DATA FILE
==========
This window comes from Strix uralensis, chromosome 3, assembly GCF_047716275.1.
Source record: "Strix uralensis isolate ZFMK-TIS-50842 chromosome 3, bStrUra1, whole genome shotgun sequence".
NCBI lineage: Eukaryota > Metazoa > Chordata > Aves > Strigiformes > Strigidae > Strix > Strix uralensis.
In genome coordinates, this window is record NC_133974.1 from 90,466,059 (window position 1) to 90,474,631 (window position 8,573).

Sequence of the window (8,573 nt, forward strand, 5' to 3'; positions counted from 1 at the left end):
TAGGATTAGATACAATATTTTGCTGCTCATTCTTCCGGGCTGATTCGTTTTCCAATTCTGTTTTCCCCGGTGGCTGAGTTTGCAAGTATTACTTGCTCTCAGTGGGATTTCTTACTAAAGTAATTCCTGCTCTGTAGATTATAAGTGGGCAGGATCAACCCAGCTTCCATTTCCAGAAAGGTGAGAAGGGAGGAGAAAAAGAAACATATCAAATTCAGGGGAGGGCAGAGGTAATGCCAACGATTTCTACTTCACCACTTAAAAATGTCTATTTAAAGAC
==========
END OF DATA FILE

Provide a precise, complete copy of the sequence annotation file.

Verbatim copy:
This window comes from Strix uralensis, chromosome 3, assembly GCF_047716275.1.
Source record: "Strix uralensis isolate ZFMK-TIS-50842 chromosome 3, bStrUra1, whole genome shotgun sequence".
NCBI lineage: Eukaryota > Metazoa > Chordata > Aves > Strigiformes > Strigidae > Strix > Strix uralensis.
In genome coordinates, this window is record NC_133974.1 from 90,466,059 (window position 1) to 90,474,631 (window position 8,573).

Sequence of the window (8,573 nt, forward strand, 5' to 3'; positions counted from 1 at the left end):
TAGGATTAGATACAATATTTTGCTGCTCATTCTTCCGGGCTGATTCGTTTTCCAATTCTGTTTTCCCCGGTGGCTGAGTTTGCAAGTATTACTTGCTCTCAGTGGGATTTCTTACTAAAGTAATTCCTGCTCTGTAGATTATAAGTGGGCAGGATCAACCCAGCTTCCATTTCCAGAAAGGTGAGAAGGGAGGAGAAAAAGAAACATATCAAATTCAGGGGAGGGCAGAGGTAATGCCAACGATTTCTACTTCACCACTTAAAAATGTCTATTTAAAGAC